WaPo, earlier today. All emphasis mine:
In a palatial house replete with guns, flags and other manifestations of tribal power, America’s key ally in once-volatile Anbar province explained what he would do if the counting of votes in Saturday’s election failed to show his party as the victor.
“We will form the government of Anbar anyway,” vowed Ahmed Abu Risha, his voice dipping to a quiet growl. The tribesmen seated in his visiting room, where photos of U.S. generals and Sunni monarchs adorn the walls, nodded in approval. “An honest dictatorship is better than a democracy won through fraud,” Abu Risha said.
Here, in the cradle of the Sunni insurgency, tribal leaders nurtured and empowered by the United States appear ready to take control the old-fashioned way — with guns and money — if their political ambitions are frustrated. Abu Risha and other leaders of the Awakening, the U.S.-backed Sunni sheiks who rose up to quell the insurgency, charge that Sunni politicians of the Iraqi Islamic Party have committed electoral fraud, which party officials deny.
Same paper, later:
Prime Minister Nouri al-Maliki posted significant victories in Iraq’s provincial elections, winning Baghdad and eight provinces in Iraq’s Shiite south, according to official preliminary results released Thursday.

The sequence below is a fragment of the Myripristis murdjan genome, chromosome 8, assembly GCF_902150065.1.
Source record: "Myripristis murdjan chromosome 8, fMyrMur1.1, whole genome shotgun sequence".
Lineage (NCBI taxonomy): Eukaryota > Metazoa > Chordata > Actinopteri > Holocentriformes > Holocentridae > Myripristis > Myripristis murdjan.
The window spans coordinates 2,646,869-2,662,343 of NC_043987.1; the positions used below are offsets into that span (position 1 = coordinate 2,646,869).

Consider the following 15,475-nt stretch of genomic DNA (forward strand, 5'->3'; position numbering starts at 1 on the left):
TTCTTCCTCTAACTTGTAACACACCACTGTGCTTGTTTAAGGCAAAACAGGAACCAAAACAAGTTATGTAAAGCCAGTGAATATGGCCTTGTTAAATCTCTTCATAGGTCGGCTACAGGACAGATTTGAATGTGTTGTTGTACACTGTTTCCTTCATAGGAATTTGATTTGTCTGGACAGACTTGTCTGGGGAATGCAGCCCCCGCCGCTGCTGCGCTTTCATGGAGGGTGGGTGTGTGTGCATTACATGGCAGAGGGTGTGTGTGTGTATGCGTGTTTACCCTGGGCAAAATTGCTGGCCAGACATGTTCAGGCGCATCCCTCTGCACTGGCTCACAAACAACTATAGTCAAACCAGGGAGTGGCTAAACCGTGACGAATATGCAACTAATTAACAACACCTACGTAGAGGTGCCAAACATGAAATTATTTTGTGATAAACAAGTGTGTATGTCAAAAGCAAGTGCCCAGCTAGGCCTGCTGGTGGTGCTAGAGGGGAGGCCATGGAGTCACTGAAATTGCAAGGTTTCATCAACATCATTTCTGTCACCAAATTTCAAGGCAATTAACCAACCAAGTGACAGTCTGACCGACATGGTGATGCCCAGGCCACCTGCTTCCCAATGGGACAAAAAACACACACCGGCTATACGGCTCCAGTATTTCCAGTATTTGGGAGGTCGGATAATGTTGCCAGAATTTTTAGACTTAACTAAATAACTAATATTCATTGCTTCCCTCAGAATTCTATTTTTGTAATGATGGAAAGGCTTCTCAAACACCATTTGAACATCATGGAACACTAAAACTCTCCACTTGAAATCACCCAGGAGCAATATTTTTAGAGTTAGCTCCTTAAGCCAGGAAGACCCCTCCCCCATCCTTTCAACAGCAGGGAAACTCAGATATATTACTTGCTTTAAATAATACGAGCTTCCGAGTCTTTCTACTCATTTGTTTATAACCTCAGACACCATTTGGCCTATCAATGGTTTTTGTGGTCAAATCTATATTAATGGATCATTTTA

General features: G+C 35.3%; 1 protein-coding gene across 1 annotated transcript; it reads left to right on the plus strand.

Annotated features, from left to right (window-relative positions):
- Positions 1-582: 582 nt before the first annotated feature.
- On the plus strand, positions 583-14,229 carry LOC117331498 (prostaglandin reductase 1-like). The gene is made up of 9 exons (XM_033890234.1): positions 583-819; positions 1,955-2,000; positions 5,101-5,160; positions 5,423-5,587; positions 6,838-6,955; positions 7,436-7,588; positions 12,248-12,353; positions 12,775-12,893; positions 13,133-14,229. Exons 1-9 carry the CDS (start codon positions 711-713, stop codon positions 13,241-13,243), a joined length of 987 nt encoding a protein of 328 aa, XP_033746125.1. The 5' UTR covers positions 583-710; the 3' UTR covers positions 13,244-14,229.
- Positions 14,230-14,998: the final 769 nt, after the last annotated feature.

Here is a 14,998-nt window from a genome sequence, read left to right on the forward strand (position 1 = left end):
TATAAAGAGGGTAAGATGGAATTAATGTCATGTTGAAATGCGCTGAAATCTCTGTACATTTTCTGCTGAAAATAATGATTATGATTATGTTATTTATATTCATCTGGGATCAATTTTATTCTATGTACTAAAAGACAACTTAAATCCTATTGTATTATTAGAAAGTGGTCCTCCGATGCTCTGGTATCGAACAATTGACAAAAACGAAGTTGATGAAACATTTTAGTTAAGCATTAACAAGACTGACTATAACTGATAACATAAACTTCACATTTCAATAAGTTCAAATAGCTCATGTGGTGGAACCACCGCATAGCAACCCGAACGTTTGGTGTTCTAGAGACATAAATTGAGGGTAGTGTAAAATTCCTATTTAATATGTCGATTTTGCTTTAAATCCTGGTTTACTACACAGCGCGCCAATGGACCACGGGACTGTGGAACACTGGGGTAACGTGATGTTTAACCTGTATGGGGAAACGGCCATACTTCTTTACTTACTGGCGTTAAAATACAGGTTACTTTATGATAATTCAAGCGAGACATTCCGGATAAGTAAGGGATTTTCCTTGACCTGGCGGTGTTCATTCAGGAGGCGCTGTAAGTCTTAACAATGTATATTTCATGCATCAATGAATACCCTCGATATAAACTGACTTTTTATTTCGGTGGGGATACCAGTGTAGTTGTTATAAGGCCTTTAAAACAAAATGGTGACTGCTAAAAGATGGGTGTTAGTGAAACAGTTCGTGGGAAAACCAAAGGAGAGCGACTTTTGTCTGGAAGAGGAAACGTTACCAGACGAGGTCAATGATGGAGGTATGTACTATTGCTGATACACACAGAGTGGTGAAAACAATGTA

In voting for Maliki and his allies, Iraqis appeared to be supporting a strong central government and rewarding the prime minister for sending in government forces to fight Shiite militias in the southern city of Basra and Baghdad’s Sadr City enclave. Maliki’s State of Law coalition won 38 percent of the votes in Baghdad and 37 percent in Basra.
But with the exception of these two provinces, Maliki and his allies won by close margins in the other seven provinces and will need to build coalitions with other parties. At the same time, the slim margins could also allow other parties to come together in opposition to Maliki. […]
The most surprising victory occurred in predominantly Sunni Anbar province, where a party led by Saleh Mutlaq, a secular Sunni Arab nationalist, won narrowly over a party led by American-backed tribal leaders as well as established Sunni politicians of the religious Iraqi Islamic Party.
Mutlaq’s party won 17.6 percent of the votes while the Sunni tribal leaders, known as the Awakening, and the Islamic Party won 17.1 percent and 15.7 percent, respectively, according to Iraq’s electoral commission.
I’ll be surprised if this blows over.